Chicago Jazz run away with junior gold
Darken's crew confident as they prep for Challenge Cup
|The Chicago Jazz earned a total of 116.99 points. (Paul Harvath)|
In tailgate fashion, the competitors' parents drank beer and donned identical No. 45 jerseys from the stands in honor of the performance's 1993 football movie theme. In the film Rudy, an Illinois teen was always told he was too small to play college football, but he overcame the odds and fulfilled his dream of playing for Notre Dame.
Likewise, dreams came true for the junior Jazz team during the free skate event. They attacked their intersections with speed, flow and power. Skaters doing moves in isolation nailed their flying camels and split jumps into spread eagles with ease. Their program ended with an excellent move in the field sequence that included change edge spirals coming straight at the audience.
"I couldn't find anything wrong," coach Lisa Darken said. "They were incredibly determined this year, and it shows."
The team will not get to celebrate their win quite yet, however. They head back to the rink Monday to prepare for the World Synchronized Skating Challenge Cup for Juniors at the beginning of March.
"It's not over till it's over," Darken said.
Nor is it over for the silver medalists, the Colonials, who shot up from fourth after the short program to second overall with a breakthrough performance in the free skate. Set to a musical mix of "Separately" by S. Perry and J. Cain, "The Flame" by Cheap Trick and "I Want It All" by Queen, they earned 108.22 points in the free skate, giving them 170.93 overall. They too will head to junior worlds next month with their entertaining routine highlighted by a group guitar strum, in which their legs made for great guitars. The performance was lighthearted and fun, a reflection of the team's overall attitude throughout the week.
"They couldn't take the program too seriously," said Colonials coach Merita Mullen. "You have to go with that lightheartedness. Our goal was not to win anything but to try and satisfy ourselves."
The Colonials had great presentation and strong upper bodies. Their program opened with a circle that had excellent speed and flow. Their next step sequence earned an Level 4, and they had strong moves in the field sequence. The program was seamless from beginning to end, and the team never relinquished their quick tempo or flow.
Coach Mullen described her team as a "free skate" team -- the underdog, if you will -- that prefers to come from a lower placement after the short and work its way to the top.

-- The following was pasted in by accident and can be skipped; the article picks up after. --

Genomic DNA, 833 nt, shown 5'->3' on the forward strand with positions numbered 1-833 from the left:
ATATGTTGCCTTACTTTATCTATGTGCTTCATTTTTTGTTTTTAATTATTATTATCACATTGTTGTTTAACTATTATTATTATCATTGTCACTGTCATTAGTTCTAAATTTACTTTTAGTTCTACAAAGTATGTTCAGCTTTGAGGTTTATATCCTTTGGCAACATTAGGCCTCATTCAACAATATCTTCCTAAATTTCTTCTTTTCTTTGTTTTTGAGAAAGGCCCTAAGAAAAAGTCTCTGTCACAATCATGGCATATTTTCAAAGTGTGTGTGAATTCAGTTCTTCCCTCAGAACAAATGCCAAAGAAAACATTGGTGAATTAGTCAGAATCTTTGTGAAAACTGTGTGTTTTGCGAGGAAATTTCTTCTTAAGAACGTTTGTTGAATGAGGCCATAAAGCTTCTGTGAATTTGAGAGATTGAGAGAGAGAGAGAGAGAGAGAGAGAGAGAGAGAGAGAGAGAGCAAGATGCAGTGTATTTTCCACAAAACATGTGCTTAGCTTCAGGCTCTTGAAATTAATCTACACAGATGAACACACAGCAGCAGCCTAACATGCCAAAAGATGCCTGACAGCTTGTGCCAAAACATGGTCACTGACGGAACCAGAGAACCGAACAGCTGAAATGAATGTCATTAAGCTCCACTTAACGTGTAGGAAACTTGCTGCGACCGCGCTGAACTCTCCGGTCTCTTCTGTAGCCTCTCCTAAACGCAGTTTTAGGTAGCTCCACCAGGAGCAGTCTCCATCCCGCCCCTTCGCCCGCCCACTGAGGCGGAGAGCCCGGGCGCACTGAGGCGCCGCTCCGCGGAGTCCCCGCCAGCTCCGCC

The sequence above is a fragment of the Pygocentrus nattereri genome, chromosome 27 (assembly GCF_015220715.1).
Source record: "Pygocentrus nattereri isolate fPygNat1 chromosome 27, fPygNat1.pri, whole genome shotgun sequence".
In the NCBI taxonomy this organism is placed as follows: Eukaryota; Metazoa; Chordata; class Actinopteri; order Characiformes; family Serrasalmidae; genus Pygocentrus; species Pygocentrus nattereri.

Despite two small touchdowns, she said the team "hit a home run with a high quality free skate."
The Lexettes stuck to its tried and true third place after a 103.84-point free skate, which amounted to 168.25 total points. They skated to a medley of "Don Juan DeMarco" and "1,001 Nights" from Bombay Dreams.
"This feels like a gold medal for us," said coach Saga Krantz.
Last year at nationals, the Lexettes finished a disappointing eighth. So this year, their goal wasn't just to hold onto a good spot, but to win. Though they missed gold, bronze was a huge accomplishment.
"Our original goal was just to get an international assignment for next year, to be in the top six," said coach Dede Wilson. "After their performance at Easterns, we coaches made a pact to push them to get that medal. When we told them, they laughed and said they had already thought of that already."
Coaches Wilson, Krantz and Ron Kravette said they saw a couple little bobbles in steps, some balance issues and timing inconsistencies. But mostly, the program's flow was smooth throughout.
The Lexettes opened with spread eagles and combination spins. Their edges were deep in their step sequence, but they were particularly strong during the circle, which earned an Level 4.
Miami University's Junior Varsity Team dropped from second to fourth overall after their 300 free skate routine that earned 98.11 points for 163.49 overall, which just wasn't enough.
"We skate for ourselves and to beat our score, to improve our performances time after time," coach Carla DeGirolamo said. "You can't control results."